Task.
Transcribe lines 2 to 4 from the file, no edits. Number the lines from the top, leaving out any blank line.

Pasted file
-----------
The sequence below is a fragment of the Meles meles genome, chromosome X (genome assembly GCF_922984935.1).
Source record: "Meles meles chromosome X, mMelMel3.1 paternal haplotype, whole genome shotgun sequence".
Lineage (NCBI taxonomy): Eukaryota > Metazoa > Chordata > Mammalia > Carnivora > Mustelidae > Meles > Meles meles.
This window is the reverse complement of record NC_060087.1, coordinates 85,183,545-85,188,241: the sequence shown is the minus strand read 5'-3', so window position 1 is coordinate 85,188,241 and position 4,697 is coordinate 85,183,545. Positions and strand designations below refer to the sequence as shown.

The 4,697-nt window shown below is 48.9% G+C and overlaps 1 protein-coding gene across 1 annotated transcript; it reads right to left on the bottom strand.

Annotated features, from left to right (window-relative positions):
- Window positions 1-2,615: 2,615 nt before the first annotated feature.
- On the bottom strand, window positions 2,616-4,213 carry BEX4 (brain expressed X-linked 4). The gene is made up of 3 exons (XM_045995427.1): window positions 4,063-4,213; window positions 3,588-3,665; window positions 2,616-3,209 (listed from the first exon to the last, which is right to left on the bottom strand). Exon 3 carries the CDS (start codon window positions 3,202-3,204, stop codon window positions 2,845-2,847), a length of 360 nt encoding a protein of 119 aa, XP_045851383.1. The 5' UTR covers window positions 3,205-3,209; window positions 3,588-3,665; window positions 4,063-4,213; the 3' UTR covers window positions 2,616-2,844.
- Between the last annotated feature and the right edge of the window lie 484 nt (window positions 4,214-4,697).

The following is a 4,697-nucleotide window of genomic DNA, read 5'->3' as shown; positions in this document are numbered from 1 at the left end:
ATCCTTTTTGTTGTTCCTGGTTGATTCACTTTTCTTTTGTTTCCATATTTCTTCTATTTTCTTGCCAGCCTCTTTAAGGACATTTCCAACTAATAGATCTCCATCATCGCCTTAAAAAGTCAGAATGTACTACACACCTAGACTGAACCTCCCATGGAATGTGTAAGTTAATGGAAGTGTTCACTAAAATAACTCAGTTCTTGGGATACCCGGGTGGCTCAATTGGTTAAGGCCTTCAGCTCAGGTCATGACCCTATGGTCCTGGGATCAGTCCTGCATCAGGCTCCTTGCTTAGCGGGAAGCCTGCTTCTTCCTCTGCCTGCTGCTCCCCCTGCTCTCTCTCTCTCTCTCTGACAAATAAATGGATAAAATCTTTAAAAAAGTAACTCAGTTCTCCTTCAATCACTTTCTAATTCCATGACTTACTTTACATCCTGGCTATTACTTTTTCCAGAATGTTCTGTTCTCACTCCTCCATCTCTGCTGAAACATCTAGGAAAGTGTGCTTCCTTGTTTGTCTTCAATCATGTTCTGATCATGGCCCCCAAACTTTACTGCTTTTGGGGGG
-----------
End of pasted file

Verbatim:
Source record: "Meles meles chromosome X, mMelMel3.1 paternal haplotype, whole genome shotgun sequence".
Lineage (NCBI taxonomy): Eukaryota > Metazoa > Chordata > Mammalia > Carnivora > Mustelidae > Meles > Meles meles.
This window is the reverse complement of record NC_060087.1, coordinates 85,183,545-85,188,241: the sequence shown is the minus strand read 5'-3', so window position 1 is coordinate 85,188,241 and position 4,697 is coordinate 85,183,545. Positions and strand designations below refer to the sequence as shown.